Given to the University of Minnesota by a quilting group, it was made to keep oncology patients warm. Diminishing weight and the treatments they endure leave cancer patients extremely cold all the time.
When I first saw the quilt, my father sat at the kitchen table, where all memories of my father lead. He wore a thin grey goose-down jacket. The stocking cap Mother knitted sat high on his head. The quilt lay across his lap and over his slippered feet.
The strong, firm man of my childhood was now frail, thin, and weak. His face produced a genuine smile that visually drained precious energy from his body. I noticed the quilt immediately.
“Where did you get this?”
I hugged him then walked over to do the same to my mother. She explained where he received the quilt, and we all agreed how very nice it was.
As the weeks progressed, my father was never without his quilt. And now, as I look at it these twenty-four years later, I imagine it wise and gentle. The threads woven in purpose. The pieces cut with precision. Love somehow supernaturally layered between patchwork and batting and backing.
For decades the quilt sat neatly folded on my bedroom shelves as a reminder of the care my father received during his last months from so many faceless angels. It is a steadfast message that we just never know when the good we do will affect the lives of others.
Recently I brought the quilt from its place on the shelf and rested it on the back of my chair. When the temperature dips down, as it can in Minnesota, the quilt comes out to lay across my lap and over my slippered feet. It reminds me, as I work diligently at my job, to do well. But more importantly, it reminds me how lucky I am to be in a position where I can do good.
― Minor Myers
Peace . . .
When I was a kid, we never buckled up. The cars were big, and the seats were hard and flat. If the driver took a sharp turn, we’d slide across the back seat until we pressed up against another passenger and flattened them to the door. Cloverleaf turns were the best because they went on forever, and you just couldn’t right yourself.
Sometimes life is like that. I’ve taken a big turn, and I’m giggling. It’s exciting and fun, but I’m pressed up against the side of the car and I can’t seem to right myself. In the chaos, my purse tipped over and all my belongings are strewn across the floor.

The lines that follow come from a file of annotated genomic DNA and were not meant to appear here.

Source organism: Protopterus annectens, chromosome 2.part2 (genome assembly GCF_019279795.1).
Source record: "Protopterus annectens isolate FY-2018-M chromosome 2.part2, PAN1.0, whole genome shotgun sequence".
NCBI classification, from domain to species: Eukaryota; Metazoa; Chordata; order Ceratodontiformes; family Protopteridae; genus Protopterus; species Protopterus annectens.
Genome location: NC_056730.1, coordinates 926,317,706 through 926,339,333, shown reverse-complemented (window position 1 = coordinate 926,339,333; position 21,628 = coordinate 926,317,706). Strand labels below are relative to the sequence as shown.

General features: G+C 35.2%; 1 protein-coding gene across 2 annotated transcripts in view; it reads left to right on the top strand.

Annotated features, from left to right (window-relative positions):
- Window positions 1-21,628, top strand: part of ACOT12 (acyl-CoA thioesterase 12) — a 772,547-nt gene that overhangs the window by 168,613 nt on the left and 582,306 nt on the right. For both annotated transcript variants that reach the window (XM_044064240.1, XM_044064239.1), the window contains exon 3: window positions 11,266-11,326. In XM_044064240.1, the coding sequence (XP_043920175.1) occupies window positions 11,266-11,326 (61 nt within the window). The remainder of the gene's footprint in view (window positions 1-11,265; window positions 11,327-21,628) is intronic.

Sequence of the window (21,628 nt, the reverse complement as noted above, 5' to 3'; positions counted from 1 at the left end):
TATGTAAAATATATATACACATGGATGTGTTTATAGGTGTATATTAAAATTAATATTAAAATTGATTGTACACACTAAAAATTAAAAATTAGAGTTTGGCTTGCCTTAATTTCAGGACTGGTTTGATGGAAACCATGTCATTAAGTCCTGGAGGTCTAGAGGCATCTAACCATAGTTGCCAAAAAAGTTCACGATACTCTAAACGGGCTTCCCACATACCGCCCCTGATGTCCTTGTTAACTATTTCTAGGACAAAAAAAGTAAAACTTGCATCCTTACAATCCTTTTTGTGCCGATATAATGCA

If you’re not a woman or don’t carry a purse, you have no idea what kind of catastrophe it is to have it empty on the floor of a car. There are cosmetics, credit cards, pills, scraps of paper, keys, and candy that will melt if lost and forgotten under the seat. This is how my life feels. It is an upside down purse on the bottom of a car, careening around a cloverleaf off of Interstate 94. And I’m smooshed against the window giggling so hard I’m in danger of peeing my pants.
I know you were wondering why I hadn’t posted in a while . . . You were, right?
The car is finally starting to come out of its turn and I’m thinking about how to put my purse back together without stepping on any of it first. I chose to write here, because it seems to clear my head. It’s some type of conscious meditation, connecting brain fibers, inducing deep breath. It feels familiar, like soil under bare feet.
I see that there are two ways to go with this. I can pick up the most important things first — the credit cards and pills — or toss the scraps of meaningless papers out the window.
No, I don’t litter in real life. This is all metaphorically speaking. Try to stay with me, here.
Isn’t there some saying about swallowing your biggest frog first? Yuck. It reminds me of a nightmare I once had. I’m going to pick up my credit cards and pills first, which will make the rest seem like tadpoles. Gross.
So here’s the plan. It’s not etched in stone, but the internet is close.
Another fun thing I remember about the old bench seats is a sharp turn followed by one in the other direction. I never knew if Mom or Dad did it just to hear us laugh, but sliding from one side of the car to the other was a thrill I will never forget.